In the field of sexual assault prevention and response, money is an often-discussed topic. Whether it’s a shortage of vital services due to under-funding or staff burnout due to low wages, it has long been a trueism that working to end sexual violence or helping survivors of that violence is not a financially lucrative field.
However, some companies have recently begun using price-gouging and scare tactics to try to turn public concern about the issue into a source of profit. New, private enterprises are now charging steep fees for trainings, promoting their services and certification programs as essential for professionals working in fields such as college sexual assault response. Web development companies are marketing their products aggressively by suggesting that they might prevent sexual violence. The commercialization of sexual assault–this exploitation of public concern and fear–is an alarming trend. In this issue of Frontline, we explore some of the new and unexpected ways in which sexual violence and finance overlap.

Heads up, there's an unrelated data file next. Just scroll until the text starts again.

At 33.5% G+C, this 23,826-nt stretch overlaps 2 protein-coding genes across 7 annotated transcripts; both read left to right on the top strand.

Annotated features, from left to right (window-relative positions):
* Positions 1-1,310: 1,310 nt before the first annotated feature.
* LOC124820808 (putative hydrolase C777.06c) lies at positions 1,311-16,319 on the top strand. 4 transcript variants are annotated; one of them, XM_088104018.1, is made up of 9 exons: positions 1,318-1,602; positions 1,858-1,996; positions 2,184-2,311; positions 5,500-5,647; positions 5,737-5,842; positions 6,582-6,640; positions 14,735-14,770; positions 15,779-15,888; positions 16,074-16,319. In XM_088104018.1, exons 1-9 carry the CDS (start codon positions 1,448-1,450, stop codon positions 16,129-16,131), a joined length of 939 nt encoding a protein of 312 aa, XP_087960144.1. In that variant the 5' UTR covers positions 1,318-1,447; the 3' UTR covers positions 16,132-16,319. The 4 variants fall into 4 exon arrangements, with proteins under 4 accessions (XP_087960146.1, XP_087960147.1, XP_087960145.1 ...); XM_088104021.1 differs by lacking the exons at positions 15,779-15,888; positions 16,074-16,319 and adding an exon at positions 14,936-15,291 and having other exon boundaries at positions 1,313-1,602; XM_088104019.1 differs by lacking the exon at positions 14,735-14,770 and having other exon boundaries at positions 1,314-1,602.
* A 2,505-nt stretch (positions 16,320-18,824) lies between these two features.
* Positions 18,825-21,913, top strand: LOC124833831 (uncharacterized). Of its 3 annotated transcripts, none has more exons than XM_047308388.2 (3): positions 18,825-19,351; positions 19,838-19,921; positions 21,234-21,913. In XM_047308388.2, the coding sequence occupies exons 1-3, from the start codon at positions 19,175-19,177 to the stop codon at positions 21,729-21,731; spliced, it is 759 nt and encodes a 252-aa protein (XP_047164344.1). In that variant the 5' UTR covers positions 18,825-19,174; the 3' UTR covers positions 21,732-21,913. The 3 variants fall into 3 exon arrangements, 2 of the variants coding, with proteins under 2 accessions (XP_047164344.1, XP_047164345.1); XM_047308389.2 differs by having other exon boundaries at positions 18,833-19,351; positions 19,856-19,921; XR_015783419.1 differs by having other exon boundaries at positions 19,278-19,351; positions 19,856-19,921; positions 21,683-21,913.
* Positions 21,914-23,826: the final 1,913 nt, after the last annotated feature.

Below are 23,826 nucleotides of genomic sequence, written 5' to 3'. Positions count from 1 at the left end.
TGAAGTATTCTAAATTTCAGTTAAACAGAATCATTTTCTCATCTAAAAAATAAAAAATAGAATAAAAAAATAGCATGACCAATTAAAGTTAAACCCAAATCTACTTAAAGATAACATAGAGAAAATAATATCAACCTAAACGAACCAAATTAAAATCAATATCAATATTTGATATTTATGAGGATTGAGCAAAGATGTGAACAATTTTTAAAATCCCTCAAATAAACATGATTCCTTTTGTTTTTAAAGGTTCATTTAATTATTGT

On the bright side, there are many dedicated professionals in the field advocating for and counseling survivors of sexual violence and working to end sexual violence, and everyone can do something to help. Whether you work in the field, like our wonderful colleagues at the Center for Abused Persons (the subject of this issue’s Program Spotlight) or are a community member interested in helping, Giving Tuesday is fast approaching, and there are many ways to give to the fight against sexual violence. Many give time, energy, advocacy, and passion to this important work. Others choose to help financially, by donating to organizations filled with those whose daily work is in this field. Giving Tuesday is a perfect time to give, and as December 1st approaches we hope you will follow along as we show how every donation makes an impact.
Lisae Jordan, Esq.
Executive Director and Counsel